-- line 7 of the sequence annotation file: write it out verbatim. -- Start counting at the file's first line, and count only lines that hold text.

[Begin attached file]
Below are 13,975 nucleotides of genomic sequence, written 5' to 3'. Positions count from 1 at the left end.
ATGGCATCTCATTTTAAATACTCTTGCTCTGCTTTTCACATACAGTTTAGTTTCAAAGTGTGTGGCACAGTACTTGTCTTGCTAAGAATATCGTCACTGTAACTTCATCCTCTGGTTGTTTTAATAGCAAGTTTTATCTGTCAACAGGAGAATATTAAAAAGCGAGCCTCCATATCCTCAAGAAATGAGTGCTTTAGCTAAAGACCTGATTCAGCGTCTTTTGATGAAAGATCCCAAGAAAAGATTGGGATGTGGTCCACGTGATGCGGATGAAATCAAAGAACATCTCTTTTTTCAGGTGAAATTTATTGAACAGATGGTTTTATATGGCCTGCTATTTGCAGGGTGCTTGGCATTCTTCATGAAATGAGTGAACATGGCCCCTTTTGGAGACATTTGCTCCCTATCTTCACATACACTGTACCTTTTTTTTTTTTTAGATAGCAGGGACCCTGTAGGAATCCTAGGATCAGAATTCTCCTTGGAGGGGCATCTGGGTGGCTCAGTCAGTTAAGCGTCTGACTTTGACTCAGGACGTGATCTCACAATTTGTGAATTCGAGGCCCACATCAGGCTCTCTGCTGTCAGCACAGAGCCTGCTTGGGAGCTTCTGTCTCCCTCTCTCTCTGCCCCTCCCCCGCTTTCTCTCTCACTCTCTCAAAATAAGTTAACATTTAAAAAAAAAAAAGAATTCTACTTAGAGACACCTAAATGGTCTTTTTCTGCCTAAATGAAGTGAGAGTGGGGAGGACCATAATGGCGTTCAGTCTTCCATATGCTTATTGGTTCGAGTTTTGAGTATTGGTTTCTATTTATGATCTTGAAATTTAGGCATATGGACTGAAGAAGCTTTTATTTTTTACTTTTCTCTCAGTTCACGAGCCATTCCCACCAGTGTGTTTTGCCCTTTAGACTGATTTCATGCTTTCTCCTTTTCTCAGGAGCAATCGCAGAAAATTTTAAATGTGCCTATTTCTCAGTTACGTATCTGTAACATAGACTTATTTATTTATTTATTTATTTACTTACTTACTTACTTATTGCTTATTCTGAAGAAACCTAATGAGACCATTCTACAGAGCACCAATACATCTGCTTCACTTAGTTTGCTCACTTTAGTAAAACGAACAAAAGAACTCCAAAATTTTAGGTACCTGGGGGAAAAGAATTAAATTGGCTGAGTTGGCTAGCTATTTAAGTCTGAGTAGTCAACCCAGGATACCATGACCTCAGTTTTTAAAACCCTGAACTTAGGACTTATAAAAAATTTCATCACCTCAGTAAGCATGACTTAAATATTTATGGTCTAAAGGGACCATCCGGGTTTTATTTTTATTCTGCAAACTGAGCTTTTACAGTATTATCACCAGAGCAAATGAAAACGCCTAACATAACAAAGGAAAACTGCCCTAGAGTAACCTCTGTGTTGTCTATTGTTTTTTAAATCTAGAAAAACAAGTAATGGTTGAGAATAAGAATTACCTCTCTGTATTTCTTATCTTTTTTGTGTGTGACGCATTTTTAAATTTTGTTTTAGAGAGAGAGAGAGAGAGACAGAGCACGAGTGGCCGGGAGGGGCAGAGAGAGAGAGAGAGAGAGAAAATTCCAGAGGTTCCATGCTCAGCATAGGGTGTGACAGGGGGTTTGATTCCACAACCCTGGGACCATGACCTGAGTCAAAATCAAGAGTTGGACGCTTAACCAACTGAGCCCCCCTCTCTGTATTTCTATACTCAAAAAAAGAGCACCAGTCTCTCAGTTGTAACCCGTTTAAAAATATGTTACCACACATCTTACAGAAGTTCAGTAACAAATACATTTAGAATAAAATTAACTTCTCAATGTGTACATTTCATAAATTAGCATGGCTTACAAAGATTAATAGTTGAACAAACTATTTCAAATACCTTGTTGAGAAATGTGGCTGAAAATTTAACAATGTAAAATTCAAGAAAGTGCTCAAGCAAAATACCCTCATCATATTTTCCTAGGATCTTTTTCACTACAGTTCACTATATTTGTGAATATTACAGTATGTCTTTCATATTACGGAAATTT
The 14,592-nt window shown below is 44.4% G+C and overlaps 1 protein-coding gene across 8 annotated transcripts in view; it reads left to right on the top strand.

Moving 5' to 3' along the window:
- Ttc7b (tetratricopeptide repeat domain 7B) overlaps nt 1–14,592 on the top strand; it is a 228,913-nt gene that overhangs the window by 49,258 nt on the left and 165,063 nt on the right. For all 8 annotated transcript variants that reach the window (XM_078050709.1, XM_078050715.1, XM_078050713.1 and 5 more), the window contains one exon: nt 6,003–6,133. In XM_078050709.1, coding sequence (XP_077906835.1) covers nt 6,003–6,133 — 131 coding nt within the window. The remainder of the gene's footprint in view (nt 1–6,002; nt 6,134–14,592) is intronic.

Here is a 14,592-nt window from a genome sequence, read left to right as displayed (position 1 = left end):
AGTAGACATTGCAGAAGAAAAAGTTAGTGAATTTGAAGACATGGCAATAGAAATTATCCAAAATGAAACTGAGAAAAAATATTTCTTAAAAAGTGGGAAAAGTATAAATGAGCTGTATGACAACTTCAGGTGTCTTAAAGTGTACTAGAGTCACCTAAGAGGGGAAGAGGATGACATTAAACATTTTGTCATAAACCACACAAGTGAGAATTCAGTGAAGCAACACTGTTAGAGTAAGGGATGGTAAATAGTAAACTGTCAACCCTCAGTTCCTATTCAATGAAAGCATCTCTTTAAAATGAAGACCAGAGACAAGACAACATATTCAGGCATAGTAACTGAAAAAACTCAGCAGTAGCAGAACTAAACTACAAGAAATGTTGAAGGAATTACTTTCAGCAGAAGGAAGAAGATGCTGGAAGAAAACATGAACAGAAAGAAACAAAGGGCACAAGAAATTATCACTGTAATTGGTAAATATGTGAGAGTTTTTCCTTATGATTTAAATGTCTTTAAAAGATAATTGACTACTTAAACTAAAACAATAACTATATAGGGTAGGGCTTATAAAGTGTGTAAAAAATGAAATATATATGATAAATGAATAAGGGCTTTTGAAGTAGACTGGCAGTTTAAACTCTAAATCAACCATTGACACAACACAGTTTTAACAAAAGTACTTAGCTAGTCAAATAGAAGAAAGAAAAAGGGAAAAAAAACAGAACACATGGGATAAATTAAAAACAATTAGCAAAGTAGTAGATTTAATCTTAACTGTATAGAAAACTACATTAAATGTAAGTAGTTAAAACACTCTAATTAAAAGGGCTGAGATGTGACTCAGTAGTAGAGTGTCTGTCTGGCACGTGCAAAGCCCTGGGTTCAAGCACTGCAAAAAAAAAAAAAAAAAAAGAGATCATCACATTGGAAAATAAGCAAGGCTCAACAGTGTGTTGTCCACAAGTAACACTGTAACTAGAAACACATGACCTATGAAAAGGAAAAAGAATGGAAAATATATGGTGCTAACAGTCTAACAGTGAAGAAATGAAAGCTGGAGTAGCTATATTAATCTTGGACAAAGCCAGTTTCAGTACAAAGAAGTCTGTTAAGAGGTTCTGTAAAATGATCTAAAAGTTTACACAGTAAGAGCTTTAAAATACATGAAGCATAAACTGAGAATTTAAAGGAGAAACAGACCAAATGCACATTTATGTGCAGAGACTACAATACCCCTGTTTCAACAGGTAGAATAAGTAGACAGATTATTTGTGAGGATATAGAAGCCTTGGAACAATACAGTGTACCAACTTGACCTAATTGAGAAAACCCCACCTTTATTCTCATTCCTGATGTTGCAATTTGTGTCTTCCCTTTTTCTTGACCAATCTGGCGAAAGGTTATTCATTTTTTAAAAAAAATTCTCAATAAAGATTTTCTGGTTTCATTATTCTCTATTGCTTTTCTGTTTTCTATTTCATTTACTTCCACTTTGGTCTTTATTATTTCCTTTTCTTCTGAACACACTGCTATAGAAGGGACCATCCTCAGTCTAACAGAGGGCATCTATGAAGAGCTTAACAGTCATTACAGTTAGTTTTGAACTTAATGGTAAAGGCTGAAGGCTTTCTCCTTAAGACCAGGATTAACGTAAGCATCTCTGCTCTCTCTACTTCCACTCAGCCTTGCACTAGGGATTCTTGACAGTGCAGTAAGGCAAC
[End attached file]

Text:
AGTAGACATTGCAGAAGAAAAAGTTAGTGAATTTGAAGACATGGCAATAGAAATTATCCAAAATGAAACTGAGAAAAAATATTTCTTAAAAAGTGGGAAAAGTATAAATGAGCTGTATGACAACTTCAGGTGTCTTAAAGTGTACTAGAGTCACCTAAGAGGGGAAGAGGATGACATTAAACATTTTGTCATAAACCACACAAGTGAGAATTCAGTGAAGCAACACTGTTAGAGTAAGGGATGGTAAATAGTAAACTGTCAACCCTCAGTTCCTATTCAATGAAAGCATCTCTTTAAAATGAAGACCAGAGACAAGACAACATATTCAGGCATAGTAACTGAAAAAACTCAGCAGTAGCAGAACTAAACTACAAGAAATGTTGAAGGAATTACTTTCAGCAGAAGGAAGAAGATGCTGGAAGAAAACATGAACAGAAAGAAACAAAGGGCACAAGAAATTATCACTGTAATTGGTAAATATGTGAGAGTTTTTCCTTATGATTTAAATGTCTTTAAAAGATAATTGACTACTTAAACTAAAACAATAACTATATAGGGTAGGGCTTATAAAGTGTGTAAAAAATGAAATATATATGATAAATGAATAAGGGCTTTTGAAGTAGACTGGCAGTTTAAACTCTAAATCAACCATTGACACAACACAGTTTTAACAAAAGTACTTAGCTAGTCAAATAGAAGAAAGAAAAAGGGAAAAAAAACAGAACACATGGGATAAATTAAAAACAATTAGCAAAGTAGTAGATTTAATCTTAACTGTATAGAAAACTACATTAAATGTAAGTAGTTAAAACACTCTAATTAAAAGGGCTGAGATGTGACTCAGTAGTAGAGTGTCTGTCTGGCACGTGCAAAGCCCTGGGTTCAAGCACTGCAAAAAAAAAAAAAAAAAAAGAGATCATCACATTGGAAAATAAGCAAGGCTCAACAGTGTGTTGTCCACAAGTAACACTGTAACTAGAAACACATGACCTATGAAAAGGAAAAAGAATGGAAAATATATGGTGCTAACAGTCTAACAGTGAAGAAATGAAAGCTGGAGTAGCTATATTAATCTTGGACAAAGCCAGTTTCAGTACAAAGAAGTCTGTTAAGAGGTTCTGTAAAATGATCTAAAAGTTTACACAGTAAGAGCTTTAAAATACATGAAGCATAAACTGAGAATTTAAAGGAGAAACAGACCAAATGCACATTTATGTGCAGAGACTACAATACCCCTGTTTCAACAGGTAGAATAAGTAGACAGATTATTTGTGAGGATATAGAAGCCTTGGAACAATACAGTGTACCAACTTGACCTAATTGAGAAAACCCCACCTTTATTCTCATTCCTGATGTTGCAATTTGTGTCTTCCCTTTTTCTTGACCAATCTGGCGAAAGGTTATTCATTTTTTAAAAAAAATTCTCAATAAAGATTTTCTGGTTTCATTATTCTCTATTGCTTTTCTGTTTTCTATTTCATTTACTTCCACTTTGGTCTTTATTATTTCCTTTTCTTCTGAACACACTGCTATAGAAGGGACCATCCTCAGTCTAACAGAGGGCATCTATGAAGAGCTTAACAGTCATTACAGTTAGTTTTGAACTTAATGGTAAAGGCTGAAGGCTTTCTCCTTAAGACCAGGATTAACGTAAGCATCTCTGCTCTCTCTACTTCCACTCAGCCTTGCACTAGGGATTCTTGACAGTGCAGTAAGGCAAC